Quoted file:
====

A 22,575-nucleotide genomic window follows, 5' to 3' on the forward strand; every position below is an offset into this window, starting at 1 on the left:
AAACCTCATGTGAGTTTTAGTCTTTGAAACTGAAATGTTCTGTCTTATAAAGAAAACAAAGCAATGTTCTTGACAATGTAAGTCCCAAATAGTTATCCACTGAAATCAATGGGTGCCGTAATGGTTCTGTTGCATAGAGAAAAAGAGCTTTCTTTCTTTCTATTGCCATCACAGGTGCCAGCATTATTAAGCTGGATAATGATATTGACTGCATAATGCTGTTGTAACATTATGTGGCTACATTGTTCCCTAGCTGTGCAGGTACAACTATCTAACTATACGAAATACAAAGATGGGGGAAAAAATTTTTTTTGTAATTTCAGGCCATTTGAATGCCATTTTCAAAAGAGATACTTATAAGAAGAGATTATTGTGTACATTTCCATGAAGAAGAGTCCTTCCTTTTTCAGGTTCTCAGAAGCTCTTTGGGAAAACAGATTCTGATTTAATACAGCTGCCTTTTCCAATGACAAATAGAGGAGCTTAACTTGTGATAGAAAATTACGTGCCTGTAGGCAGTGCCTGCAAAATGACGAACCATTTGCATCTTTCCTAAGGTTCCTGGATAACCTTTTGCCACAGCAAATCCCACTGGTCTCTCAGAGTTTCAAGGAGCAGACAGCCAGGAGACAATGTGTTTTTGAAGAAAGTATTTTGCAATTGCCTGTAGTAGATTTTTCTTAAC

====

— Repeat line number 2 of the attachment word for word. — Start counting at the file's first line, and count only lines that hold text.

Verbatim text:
AAACCTCATGTGAGTTTTAGTCTTTGAAACTGAAATGTTCTGTCTTATAAAGAAAACAAAGCAATGTTCTTGACAATGTAAGTCCCAAATAGTTATCCACTGAAATCAATGGGTGCCGTAATGGTTCTGTTGCATAGAGAAAAAGAGCTTTCTTTCTTTCTATTGCCATCACAGGTGCCAGCATTATTAAGCTGGATAATGATATTGACTGCATAATGCTGTTGTAACATTATGTGGCTACATTGTTCCCTAGCTGTGCAGGTACAACTATCTAACTATACGAAATACAAAGATGGGGGAAAAAATTTTTTTTGTAATTTCAGGCCATTTGAATGCCATTTTCAAAAGAGATACTTATAAGAAGAGATTATTGTGTACATTTCCATGAAGAAGAGTCCTTCCTTTTTCAGGTTCTCAGAAGCTCTTTGGGAAAACAGATTCTGATTTAATACAGCTGCCTTTTCCAATGACAAATAGAGGAGCTTAACTTGTGATAGAAAATTACGTGCCTGTAGGCAGTGCCTGCAAAATGACGAACCATTTGCATCTTTCCTAAGGTTCCTGGATAACCTTTTGCCACAGCAAATCCCACTGGTCTCTCAGAGTTTCAAGGAGCAGACAGCCAGGAGACAATGTGTTTTTGAAGAAAGTATTTTGCAATTGCCTGTAGTAGATTTTTCTTAAC